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It is a sweeping epic, a true bildungsroman where the life of its golden hero, Lancelot (Lotto) Satterwaite is laid bare in illustrious detail. His story, his viewpoint, his rose-colored perspective is glorified in “Fates,” and “Furies” illuminates his enigmatic, reserved wife, Matilde (or Aurelie as she is known in childhood). Their relationship is the definition of opposites attract – he is charming, gregarious, and demonstrative where she is quiet, aloof, and damaged. Their personal histories effect and color how they exist and interact with each other; the past is a burden that weighs heavily on their bond.

“Between his skin and hers, there was the smallest of spaces; barely enough for air, for this slick of sweat now chilling.  Even still, a third person, their marriage slid in.” – p. 5

As Jess Walters, observes, ”this is a story of parallel myths.” Lotto sees their marriage as blissful, perfect, and  without hardship despite the years of living on one meal a day or wearing the same  clothes until they turn to rags, because  Matilde  fosters the illusion by borrowing money from his sister without his knowledge. Matilde is resourceful where Lotto expects everything to work out because life has always catered to him. The duality of marriage is exposed through what they hide, what they choose to share, and what they purposefully ignore.

Lotto was born into luxury, love and support in a family that is eccentric and wealthy thanks to his father’s bottled water company, Hamlin Springs. Matilde’s idyllic life in France is shaken by an accident where she is blamed and abandoned to be raised by strangers.  When they meet the attraction is so immediate and intense that they marry within two weeks. Lotto’s friends are envious but skeptical of their fast coupling, yet somehow they make sense together. Both are beautiful, ambitious, intelligent people who are naïve to the challenges of marriage.

This disparity, the dichotomy in their backgrounds, is what makes the novel so captivating.  The reader follows them through twenty-six years of their life together.  Through feast and famine, illness, happiness and sorrow, their love, their lust, and their deep passion for one another never diminishes.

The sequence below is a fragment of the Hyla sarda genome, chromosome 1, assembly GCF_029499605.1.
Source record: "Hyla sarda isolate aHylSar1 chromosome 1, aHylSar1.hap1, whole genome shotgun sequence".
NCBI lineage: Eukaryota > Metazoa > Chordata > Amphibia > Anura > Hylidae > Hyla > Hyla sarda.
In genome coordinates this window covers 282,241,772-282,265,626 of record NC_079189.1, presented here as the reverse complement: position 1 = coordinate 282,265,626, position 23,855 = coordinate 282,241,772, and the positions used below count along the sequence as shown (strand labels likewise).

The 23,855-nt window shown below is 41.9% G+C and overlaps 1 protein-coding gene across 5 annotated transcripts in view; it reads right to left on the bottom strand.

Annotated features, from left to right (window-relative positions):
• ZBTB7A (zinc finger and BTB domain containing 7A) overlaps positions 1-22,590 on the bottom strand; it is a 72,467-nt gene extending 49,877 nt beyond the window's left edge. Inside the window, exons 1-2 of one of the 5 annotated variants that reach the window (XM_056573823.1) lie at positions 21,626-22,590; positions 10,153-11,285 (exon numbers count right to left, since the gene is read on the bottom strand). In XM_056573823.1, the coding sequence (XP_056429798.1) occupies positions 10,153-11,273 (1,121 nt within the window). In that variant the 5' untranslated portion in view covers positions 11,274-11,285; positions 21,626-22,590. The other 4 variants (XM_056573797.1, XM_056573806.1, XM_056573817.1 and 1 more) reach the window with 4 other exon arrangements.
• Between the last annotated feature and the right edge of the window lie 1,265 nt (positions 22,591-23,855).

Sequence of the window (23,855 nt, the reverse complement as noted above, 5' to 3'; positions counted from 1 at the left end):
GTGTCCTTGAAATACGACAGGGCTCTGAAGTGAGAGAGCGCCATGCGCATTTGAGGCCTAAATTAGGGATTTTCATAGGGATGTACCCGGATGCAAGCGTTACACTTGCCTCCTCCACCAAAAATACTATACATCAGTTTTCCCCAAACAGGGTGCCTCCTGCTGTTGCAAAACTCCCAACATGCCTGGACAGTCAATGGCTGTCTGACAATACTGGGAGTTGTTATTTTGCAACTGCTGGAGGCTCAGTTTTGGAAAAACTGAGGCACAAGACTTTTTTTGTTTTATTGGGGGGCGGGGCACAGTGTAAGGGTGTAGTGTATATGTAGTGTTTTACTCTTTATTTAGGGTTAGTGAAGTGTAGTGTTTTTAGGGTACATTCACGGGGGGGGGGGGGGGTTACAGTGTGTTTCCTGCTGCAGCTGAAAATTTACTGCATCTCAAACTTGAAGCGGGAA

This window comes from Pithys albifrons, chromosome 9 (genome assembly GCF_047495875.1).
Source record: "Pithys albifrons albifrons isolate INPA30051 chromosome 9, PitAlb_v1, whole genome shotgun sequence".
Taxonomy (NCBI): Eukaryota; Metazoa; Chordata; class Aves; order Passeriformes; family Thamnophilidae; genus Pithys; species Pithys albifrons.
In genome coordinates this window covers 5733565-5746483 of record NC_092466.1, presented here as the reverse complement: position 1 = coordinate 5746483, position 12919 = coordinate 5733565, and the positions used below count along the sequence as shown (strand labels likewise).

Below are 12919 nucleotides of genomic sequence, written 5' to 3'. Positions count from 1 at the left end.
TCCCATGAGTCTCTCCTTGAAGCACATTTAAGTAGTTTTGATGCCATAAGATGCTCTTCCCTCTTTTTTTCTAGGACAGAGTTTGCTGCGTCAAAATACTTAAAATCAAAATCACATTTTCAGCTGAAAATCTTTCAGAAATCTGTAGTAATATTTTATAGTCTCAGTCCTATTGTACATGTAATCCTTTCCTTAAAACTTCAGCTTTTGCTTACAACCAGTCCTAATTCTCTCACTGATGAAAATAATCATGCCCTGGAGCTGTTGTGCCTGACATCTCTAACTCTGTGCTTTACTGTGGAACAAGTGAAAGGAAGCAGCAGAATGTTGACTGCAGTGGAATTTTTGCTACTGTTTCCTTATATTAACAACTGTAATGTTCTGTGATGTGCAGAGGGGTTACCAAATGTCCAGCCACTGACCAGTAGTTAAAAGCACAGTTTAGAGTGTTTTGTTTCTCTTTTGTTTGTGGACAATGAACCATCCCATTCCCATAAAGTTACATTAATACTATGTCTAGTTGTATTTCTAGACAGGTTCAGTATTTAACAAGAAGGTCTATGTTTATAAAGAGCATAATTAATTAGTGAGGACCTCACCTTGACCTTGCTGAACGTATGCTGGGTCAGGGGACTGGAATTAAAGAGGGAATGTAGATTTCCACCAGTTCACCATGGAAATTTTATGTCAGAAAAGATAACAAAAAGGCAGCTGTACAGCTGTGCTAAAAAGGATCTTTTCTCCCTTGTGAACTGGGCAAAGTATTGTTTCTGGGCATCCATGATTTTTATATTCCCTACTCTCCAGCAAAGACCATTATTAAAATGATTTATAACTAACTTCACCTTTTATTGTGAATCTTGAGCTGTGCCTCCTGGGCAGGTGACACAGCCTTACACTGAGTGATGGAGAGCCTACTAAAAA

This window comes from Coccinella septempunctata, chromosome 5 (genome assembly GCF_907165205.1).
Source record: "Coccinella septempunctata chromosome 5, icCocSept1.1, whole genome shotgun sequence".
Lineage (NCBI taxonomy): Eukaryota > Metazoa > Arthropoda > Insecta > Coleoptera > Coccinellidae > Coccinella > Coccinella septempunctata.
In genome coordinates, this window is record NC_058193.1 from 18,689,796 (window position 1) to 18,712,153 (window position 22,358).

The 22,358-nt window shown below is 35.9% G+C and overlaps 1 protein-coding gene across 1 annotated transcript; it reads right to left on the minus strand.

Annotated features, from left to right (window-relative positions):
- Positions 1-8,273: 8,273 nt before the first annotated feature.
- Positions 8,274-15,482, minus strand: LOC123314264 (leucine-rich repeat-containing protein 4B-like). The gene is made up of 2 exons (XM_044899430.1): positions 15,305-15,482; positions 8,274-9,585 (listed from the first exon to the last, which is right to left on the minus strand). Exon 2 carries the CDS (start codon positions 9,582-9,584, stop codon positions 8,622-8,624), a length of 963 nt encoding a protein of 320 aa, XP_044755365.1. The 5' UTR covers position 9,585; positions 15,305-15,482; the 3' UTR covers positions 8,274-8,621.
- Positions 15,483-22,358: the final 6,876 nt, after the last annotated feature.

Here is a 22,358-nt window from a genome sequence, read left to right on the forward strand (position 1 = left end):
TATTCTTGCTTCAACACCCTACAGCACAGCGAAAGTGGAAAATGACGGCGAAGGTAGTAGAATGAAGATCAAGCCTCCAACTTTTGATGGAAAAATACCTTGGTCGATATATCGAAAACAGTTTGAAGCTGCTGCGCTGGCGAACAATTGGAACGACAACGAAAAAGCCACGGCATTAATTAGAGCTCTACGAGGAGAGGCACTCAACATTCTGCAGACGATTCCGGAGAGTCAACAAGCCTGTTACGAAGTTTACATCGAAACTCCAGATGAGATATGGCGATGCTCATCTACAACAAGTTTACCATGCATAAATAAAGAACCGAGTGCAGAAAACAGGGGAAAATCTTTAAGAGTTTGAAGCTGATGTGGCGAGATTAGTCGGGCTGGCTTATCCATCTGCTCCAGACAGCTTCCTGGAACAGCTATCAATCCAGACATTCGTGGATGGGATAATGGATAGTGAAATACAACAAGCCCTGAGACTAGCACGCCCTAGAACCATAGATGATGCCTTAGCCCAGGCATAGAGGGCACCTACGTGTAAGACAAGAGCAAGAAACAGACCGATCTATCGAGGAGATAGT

Formats Available: Audiobook, Paperback, eBook

Reviewed by Carolyn, Crescent Hill Branch

Indie Author Day 2016

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Saturday, October 8, 2–4 p.m. at the Main Library

The Indie Author Day initiative is working with libraries across North America to bring together all of our local writing communities for the biggest celebration and collaboration of indie authors in the world!

Join us at the Main Library for a digital gathering of writers, agents, and industry leaders at this first annual event, and spend some time meeting and networking with members of the local writing community.

Please call (502) 574-1611 to register.

Following the seminar, learn to create and format professional quality versions of your book in a free workshop using a new online library resource called Pressbooks.

Whether you are a writing pro or a beginner, you can write, edit, and design digital and print copies of your book with ease using FREE resources and services offered by the Library. When you’re finished, share your book digitally with libraries across Kentucky.

September is Roald Dahl Month

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The United States held special meaning in Roald Dahl‘s life.  He lived in Washington, D.C., as a spy in the 1940s, where met his first wife, Patricia Neal.  He also wrote two of his most popular children’s books, James and the Giant Peach and Charlie and the Chocolate Factory, while living in the U.S.